The institution must define the quality of lab space needed, says Meyer. Making a below-grade vivarium into a state-of-the-art lab is possible, but if they can’t add windows or access to natural light, it would be a miserable place to work. Above-grade vivaria with windows or a way to add natural light are much easier to convert.
“It’s not enough to convert to lab space by adding some benches,” says Meyer. “To me, you cannot have a state-of-the-art lab unless you have natural light coming into it or a good portion of it. There are other things, but from a workplace environment, that is the single most important aspect.”
Consider the impact repurposing a portion of the facilities into labs would have on existing, operational animal facilities, he adds: A noisy lab or one that produces vibrations could affect breeding rates. Conversely, a noisy animal population could be detrimental to lab work, unless the noise can be isolated.
An animal facility is substantively different than a lab architecturally, with more corridors, more robust finishes, and different MEP systems. To go from a vivarium with hard finishes and highly specialized mechanical systems to specialized lab space is a “downgrading,” notes Meyer.
On the other hand, vivaria have few windows and not much office space, so changing over to labs and support spaces involves removing walls and corridors. Design elements that make the changeover easier include gypsum wallboard instead of concrete masonry units for walls, which is easier to take down. Having as few walls as possible go all the way up the structure, and stopping them at the ceiling instead, helps, too.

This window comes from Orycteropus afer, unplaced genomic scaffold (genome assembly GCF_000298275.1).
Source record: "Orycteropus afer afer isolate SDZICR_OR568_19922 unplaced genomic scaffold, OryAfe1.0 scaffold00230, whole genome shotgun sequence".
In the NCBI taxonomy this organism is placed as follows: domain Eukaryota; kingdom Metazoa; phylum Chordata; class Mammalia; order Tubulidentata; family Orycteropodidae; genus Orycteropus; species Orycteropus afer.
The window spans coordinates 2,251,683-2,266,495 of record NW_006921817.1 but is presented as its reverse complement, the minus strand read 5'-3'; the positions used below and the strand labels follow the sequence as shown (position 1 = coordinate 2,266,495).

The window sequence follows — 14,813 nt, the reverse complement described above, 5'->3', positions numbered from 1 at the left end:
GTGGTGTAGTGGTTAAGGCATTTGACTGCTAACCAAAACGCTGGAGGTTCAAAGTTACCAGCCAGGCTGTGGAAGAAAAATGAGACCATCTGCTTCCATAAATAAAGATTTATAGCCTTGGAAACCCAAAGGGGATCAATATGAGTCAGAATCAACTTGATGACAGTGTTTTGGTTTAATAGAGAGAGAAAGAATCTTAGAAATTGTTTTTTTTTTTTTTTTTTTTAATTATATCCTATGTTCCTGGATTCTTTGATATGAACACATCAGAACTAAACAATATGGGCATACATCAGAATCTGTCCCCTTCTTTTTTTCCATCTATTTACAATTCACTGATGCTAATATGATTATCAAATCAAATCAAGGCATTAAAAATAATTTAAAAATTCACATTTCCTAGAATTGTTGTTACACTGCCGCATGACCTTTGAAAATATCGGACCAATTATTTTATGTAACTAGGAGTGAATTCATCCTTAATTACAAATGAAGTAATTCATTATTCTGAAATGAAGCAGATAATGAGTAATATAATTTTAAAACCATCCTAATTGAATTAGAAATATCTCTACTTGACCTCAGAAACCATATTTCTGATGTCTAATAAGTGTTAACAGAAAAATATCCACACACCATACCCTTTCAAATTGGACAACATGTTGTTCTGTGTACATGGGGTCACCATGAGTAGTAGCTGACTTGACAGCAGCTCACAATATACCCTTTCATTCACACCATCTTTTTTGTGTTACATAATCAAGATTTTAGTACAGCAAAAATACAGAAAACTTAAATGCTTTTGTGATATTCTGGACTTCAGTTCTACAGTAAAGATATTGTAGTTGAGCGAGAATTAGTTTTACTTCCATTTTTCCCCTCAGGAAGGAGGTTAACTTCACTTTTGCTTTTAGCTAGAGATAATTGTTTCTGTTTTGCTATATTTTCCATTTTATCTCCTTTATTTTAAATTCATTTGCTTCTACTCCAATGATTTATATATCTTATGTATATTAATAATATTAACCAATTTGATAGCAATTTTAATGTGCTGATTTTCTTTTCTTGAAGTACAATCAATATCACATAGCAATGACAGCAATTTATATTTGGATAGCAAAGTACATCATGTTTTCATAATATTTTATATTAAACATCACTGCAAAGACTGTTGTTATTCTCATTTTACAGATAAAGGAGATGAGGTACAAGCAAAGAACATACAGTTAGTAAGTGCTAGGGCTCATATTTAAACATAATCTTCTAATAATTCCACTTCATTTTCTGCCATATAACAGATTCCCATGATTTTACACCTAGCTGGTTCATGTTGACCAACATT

Materials management, and circulation patterns of both materials and people, are important considerations, since they are substantially different in vivarium spaces versus lab spaces. If a mixture of both is needed on the same floor, different corridors and elevators should be part of the design.
“To gain this level of flexibility, you have to think about it during the design phase, or it will be much more complicated in the future,” notes Meyer.
Interstitial space is often placed over vivarium space so mechanicals can be fixed without disturbing the vivarium. “For typical labs interstitial is not essential, so if you are converting vivaria to lab space and it has interstitial, you will have a higher floor-to-floor height. It’s not the most effective use of the volume, but it’s fine. It’s just something you have to consider, and be prepared to deal with.”